MILWAUKEE — Children's Wisconsin says babies have been admitted to its emergency room for malnutrition during the baby formula shortage.
The I-Team asked Children's how many babies have been admitted and the infants' health status, and a hospital spokesperson told us in a statement, "Exact numbers on kids who have been hospitalized due to formula substitutions are not available. Kids will frequently present with malnutrition or failure to thrive for a number of reasons--including a lack of access to formula. But we are seeing more kids where inappropriate substitutions of formula is a factor in their hospitalization."
"It is true that we've seen babies hospitalized because they don't have enough formula, or they've made homemade formula that aren't meeting their nutrient needs, and they're experiencing things like malnutrition," said Jennifer Crouse, Clinical Nutrition Manager with Children's Wisconsin. "This is something that's harming kids because we don't have enough supply on the market."
Crouse says some parents struggling to feed their babies are trying out homemade formula recipes they've seen online.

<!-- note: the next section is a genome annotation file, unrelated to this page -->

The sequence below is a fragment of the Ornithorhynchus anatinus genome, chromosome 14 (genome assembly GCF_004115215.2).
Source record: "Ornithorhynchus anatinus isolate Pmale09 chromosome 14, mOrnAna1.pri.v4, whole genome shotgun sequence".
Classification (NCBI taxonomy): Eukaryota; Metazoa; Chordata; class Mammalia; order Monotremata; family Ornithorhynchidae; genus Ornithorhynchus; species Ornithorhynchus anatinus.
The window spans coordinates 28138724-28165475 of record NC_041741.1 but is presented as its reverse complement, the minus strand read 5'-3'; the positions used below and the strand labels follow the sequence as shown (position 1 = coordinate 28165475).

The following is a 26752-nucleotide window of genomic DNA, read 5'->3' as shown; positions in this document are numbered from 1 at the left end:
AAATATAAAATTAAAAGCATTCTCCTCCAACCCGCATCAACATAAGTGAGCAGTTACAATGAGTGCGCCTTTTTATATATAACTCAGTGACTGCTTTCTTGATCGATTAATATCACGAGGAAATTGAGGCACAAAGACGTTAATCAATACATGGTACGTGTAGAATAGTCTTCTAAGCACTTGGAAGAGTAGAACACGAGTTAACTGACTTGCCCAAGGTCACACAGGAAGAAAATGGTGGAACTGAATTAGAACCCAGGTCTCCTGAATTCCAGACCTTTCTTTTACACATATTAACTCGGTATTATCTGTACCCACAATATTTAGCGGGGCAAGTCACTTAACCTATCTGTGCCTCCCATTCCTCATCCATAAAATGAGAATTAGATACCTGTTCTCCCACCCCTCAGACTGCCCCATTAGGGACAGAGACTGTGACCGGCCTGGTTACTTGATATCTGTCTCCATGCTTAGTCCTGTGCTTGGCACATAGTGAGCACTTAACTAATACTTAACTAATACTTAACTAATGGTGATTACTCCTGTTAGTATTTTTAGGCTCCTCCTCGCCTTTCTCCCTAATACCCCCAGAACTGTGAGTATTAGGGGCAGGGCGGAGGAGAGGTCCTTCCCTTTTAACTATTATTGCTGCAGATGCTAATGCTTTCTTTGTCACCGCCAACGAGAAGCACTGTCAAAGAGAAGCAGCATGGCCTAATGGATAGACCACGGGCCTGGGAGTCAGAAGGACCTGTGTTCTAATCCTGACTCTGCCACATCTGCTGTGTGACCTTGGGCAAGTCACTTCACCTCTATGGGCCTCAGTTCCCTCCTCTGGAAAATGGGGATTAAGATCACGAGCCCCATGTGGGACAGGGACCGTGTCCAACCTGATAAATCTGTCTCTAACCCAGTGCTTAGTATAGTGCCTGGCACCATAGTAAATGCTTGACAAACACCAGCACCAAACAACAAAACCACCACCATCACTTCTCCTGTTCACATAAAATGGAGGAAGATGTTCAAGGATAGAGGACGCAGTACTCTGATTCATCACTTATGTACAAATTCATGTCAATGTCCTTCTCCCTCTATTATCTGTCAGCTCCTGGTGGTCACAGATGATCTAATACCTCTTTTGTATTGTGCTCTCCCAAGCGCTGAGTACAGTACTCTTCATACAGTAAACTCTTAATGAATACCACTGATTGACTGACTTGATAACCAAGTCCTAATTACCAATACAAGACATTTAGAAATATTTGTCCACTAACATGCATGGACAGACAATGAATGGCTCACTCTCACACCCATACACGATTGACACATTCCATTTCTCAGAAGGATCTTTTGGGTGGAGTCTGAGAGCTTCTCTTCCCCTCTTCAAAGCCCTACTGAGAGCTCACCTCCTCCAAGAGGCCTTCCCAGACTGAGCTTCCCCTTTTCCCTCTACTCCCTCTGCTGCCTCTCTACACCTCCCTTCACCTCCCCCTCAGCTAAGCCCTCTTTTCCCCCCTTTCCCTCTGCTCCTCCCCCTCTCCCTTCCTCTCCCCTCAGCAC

"We've seen kids get admitted to our emergency room in our hospital who are mixing things together that are really just not nutritionally complete or adequate for their child," said Crouse.
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Children's Wisconsin says homemade formula can cause liver and kidney damage or even an imbalance in your baby's body that can cause their heart to stop.
"The other thing we've seen is families trying to dilute formula by adding extra water, another thing we would definitely discourage against," Crouse said.
The hospital says diluting formula can lead to brain swelling or even organ failure.
Crouse encourages caregivers to reach out to their pediatricians about safe feeding options for their baby.
"Any kind of substitution they're making, go to their pediatrician to clear it. Is it okay that I'm using xyz products in place of what I'm normally getting? In many cases, there are alternatives that are okay."
"I just want to say, I know parents are trying to do their best. So, I don't blame anybody who has tried a creative solution," said Crouse.
"I totally understand what parents are trying to do. So, we're just trying to help families weigh the risks and really making sure that their pediatrician is involved with any decision, to use something other than what they're normally taking," Crouse said.
If you don't have enough formula to feed your baby, you can call 211. It's a free confidential helpline that can connect you with either a food pantry or a program in your area that can help.
Also, ask your pediatrician for free samples or coupons if cost is a concern.
Children's Wisconsin recently wrote a blog offering tips to families having trouble finding formula.